FINA has announced a prize pool of $5.72 million, plus a $50,000-per-World-Record bonus, for the ad hoc 2022 World Aquatics Championships in Budapest, Hungary.
While the 2022 World Championships, which were put together after the Fukuoka event was forced to 2023 by Japanese COVID-19 restrictions, will be scaled back in some ways (smaller spectator capacity, no high diving), they won’t be in prize money.
In fact, the prize money will be exactly the same as the last championships in Gwangju, South Korea in 2019, with the exception of the elimination of the two high diving events. In 2019, there was $63,900-per-gender in prize money for high diving.
The big increase is the $50,000 bonus in prize money for World Records in individual swimming events. That’s the highest amount ever given at a FINA World Championship event for a World Record bonus.
The top earner at the 2019 World Championships, for example, was American Caeleb Dressel. His 4 individual gold medals and 1 World Record in the 100 fly earned him $110,000, which would have been $130,000 with the new World Record bonus.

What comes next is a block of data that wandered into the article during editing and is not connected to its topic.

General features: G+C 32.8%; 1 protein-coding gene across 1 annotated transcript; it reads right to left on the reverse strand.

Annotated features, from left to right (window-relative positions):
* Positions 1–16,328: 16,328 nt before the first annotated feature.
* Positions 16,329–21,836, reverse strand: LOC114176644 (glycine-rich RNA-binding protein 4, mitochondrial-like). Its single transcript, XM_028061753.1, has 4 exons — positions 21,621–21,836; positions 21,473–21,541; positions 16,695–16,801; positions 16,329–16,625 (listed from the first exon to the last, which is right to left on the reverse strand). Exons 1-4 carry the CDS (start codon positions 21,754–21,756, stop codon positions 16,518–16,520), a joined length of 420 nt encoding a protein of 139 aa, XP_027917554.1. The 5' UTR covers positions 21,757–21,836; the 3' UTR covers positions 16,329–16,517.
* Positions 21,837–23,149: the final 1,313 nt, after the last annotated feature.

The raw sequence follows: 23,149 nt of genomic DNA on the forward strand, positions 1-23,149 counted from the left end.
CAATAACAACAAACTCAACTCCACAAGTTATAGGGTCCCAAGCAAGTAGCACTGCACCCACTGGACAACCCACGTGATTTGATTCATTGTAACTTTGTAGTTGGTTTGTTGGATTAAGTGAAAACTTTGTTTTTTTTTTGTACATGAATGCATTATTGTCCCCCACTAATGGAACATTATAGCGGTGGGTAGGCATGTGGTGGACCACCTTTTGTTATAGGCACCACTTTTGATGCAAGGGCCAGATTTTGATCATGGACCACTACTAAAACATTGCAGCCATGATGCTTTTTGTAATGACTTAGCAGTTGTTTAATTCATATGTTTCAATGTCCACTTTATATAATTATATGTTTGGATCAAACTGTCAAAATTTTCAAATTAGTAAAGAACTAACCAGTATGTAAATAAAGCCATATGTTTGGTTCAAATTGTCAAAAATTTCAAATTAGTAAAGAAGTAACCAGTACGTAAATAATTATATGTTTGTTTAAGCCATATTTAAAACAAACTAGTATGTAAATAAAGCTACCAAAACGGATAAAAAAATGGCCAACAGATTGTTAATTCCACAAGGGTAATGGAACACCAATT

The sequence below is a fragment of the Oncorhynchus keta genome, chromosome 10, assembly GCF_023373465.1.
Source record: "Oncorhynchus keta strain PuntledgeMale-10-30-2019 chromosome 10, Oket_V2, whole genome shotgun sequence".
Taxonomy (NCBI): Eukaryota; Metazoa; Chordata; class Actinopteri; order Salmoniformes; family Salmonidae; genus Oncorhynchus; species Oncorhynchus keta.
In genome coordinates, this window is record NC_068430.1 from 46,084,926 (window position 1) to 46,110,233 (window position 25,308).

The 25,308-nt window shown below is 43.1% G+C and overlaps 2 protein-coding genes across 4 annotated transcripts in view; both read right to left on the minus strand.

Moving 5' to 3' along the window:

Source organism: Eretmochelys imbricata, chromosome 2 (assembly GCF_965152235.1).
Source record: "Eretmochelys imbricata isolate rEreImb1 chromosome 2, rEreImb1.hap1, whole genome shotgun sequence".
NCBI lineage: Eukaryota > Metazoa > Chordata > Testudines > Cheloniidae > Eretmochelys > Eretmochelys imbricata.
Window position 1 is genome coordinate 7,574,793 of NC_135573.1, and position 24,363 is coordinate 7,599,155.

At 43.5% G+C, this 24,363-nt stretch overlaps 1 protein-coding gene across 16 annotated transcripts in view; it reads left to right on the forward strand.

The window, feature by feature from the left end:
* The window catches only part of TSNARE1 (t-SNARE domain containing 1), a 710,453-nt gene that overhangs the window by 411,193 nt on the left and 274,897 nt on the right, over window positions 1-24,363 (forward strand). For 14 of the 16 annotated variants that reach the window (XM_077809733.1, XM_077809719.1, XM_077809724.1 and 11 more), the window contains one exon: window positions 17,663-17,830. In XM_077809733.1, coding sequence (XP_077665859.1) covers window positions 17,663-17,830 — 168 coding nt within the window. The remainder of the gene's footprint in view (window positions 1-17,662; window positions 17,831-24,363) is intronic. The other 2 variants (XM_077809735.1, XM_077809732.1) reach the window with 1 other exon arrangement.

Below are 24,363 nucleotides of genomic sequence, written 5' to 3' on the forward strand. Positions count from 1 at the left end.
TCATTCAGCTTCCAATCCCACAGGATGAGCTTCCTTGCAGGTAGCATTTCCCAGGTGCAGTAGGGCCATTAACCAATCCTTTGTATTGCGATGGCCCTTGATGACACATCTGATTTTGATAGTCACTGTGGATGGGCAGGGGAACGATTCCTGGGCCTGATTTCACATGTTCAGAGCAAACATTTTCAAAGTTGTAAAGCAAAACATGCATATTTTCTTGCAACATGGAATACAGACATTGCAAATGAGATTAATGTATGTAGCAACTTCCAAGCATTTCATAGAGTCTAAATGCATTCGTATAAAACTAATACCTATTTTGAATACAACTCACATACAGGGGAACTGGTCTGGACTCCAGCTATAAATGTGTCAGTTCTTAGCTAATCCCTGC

He also shared the prize money from 2 gold and 2 silver medals in relays. If divided equally among all relay participants in prelims and finals, that would have been an additional $9,583.
Dressel was the #7 earner in prize money in the ISL season last year with just over $114,000 after missing several meets. Sarah Sjostrom was the top earner at just over $269,000 after participating in all of her team’s meets. That season took place along a much longer timeline, though, than the 8-day period of competition for swimming at the World Championships.
With the World Championships overlapping the originally-announced period of the International Swimming League, this prize money could inform some athletes’ decisions.
NCAA rules will likely allow American collegiate or high school athletes to keep their prize money from this meet. We learned from the 2021 Short Course World Championships that the USOPC/USA Swimming have found a loophole in NCAA rules.
The NCAA allows athletes to accept prize money that comes from a national Olympic committee payout like the USOPC’s Operation Gold program. While that originally was intended to encompass mostly the ‘medal bonuses’ that most countries pay for the Olympics and other elite international meets, the loophole is that USA Swimming can collect prize money on behalf of athletes, and pay it to them via the Operation Gold pathway.
At the 2021 Short Course World Championships, that loophole didn’t include World Record bonuses, because they were paid directly to athletes and not funneled through the federation.
The 2022 World Championships will be held from June 18-July 3, 2022 at several venues in and around Hungary’s capital city of Budapest.
PRIZE MONEY SUMMARY, PER DISCIPLINE
|NO. OF EVENTS||PRIZE $ PER||
TOTAL PRIZE $
|Open Water Swimming||7||$60,000||$420,000|
|World Record Bonus (Swimming Only)||$50,000|
PRIZE MONEY DISTRIBUTION PER EVENT
|SWIMMING||SWIMMING||OW SWIMMING||DIVING||SYNCHRO (SOLO & DUET)||SYNCHRO (TEAM & FREE)||